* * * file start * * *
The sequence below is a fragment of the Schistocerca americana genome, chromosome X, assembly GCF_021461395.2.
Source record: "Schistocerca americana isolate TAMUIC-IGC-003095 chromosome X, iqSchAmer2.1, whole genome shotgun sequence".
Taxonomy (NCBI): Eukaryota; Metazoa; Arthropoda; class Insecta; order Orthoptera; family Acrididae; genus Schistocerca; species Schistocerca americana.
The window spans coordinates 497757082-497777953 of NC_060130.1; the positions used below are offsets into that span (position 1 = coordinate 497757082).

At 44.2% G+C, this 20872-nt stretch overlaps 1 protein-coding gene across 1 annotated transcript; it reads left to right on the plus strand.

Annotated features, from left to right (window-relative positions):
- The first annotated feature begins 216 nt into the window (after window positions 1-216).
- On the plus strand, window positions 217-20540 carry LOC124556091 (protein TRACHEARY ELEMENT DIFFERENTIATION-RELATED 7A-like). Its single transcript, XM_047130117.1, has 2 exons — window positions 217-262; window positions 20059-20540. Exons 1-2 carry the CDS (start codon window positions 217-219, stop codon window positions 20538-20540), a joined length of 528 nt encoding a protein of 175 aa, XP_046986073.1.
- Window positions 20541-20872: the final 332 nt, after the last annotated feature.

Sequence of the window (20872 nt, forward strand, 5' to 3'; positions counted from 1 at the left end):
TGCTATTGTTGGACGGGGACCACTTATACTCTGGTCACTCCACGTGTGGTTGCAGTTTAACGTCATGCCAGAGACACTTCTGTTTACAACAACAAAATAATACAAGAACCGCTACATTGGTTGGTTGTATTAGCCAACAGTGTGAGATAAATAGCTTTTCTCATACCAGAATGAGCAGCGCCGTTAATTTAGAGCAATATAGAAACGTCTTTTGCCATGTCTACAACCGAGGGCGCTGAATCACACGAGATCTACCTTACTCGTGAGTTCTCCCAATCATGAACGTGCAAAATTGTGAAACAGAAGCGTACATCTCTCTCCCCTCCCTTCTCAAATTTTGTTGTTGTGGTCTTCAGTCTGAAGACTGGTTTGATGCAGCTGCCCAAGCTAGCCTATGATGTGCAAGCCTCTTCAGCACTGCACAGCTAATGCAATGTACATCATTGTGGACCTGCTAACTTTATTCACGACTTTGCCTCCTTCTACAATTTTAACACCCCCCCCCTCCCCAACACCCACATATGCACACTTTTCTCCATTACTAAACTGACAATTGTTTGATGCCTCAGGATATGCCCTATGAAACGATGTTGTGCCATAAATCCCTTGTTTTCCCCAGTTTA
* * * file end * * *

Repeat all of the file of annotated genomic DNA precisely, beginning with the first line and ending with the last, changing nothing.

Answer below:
The sequence below is a fragment of the Schistocerca americana genome, chromosome X, assembly GCF_021461395.2.
Source record: "Schistocerca americana isolate TAMUIC-IGC-003095 chromosome X, iqSchAmer2.1, whole genome shotgun sequence".
Taxonomy (NCBI): Eukaryota; Metazoa; Arthropoda; class Insecta; order Orthoptera; family Acrididae; genus Schistocerca; species Schistocerca americana.
The window spans coordinates 497757082-497777953 of NC_060130.1; the positions used below are offsets into that span (position 1 = coordinate 497757082).

At 44.2% G+C, this 20872-nt stretch overlaps 1 protein-coding gene across 1 annotated transcript; it reads left to right on the plus strand.

Annotated features, from left to right (window-relative positions):
- The first annotated feature begins 216 nt into the window (after window positions 1-216).
- On the plus strand, window positions 217-20540 carry LOC124556091 (protein TRACHEARY ELEMENT DIFFERENTIATION-RELATED 7A-like). Its single transcript, XM_047130117.1, has 2 exons — window positions 217-262; window positions 20059-20540. Exons 1-2 carry the CDS (start codon window positions 217-219, stop codon window positions 20538-20540), a joined length of 528 nt encoding a protein of 175 aa, XP_046986073.1.
- Window positions 20541-20872: the final 332 nt, after the last annotated feature.

Sequence of the window (20872 nt, forward strand, 5' to 3'; positions counted from 1 at the left end):
TGCTATTGTTGGACGGGGACCACTTATACTCTGGTCACTCCACGTGTGGTTGCAGTTTAACGTCATGCCAGAGACACTTCTGTTTACAACAACAAAATAATACAAGAACCGCTACATTGGTTGGTTGTATTAGCCAACAGTGTGAGATAAATAGCTTTTCTCATACCAGAATGAGCAGCGCCGTTAATTTAGAGCAATATAGAAACGTCTTTTGCCATGTCTACAACCGAGGGCGCTGAATCACACGAGATCTACCTTACTCGTGAGTTCTCCCAATCATGAACGTGCAAAATTGTGAAACAGAAGCGTACATCTCTCTCCCCTCCCTTCTCAAATTTTGTTGTTGTGGTCTTCAGTCTGAAGACTGGTTTGATGCAGCTGCCCAAGCTAGCCTATGATGTGCAAGCCTCTTCAGCACTGCACAGCTAATGCAATGTACATCATTGTGGACCTGCTAACTTTATTCACGACTTTGCCTCCTTCTACAATTTTAACACCCCCCCCCTCCCCAACACCCACATATGCACACTTTTCTCCATTACTAAACTGACAATTGTTTGATGCCTCAGGATATGCCCTATGAAACGATGTTGTGCCATAAATCCCTTGTTTTCCCCAGTTTA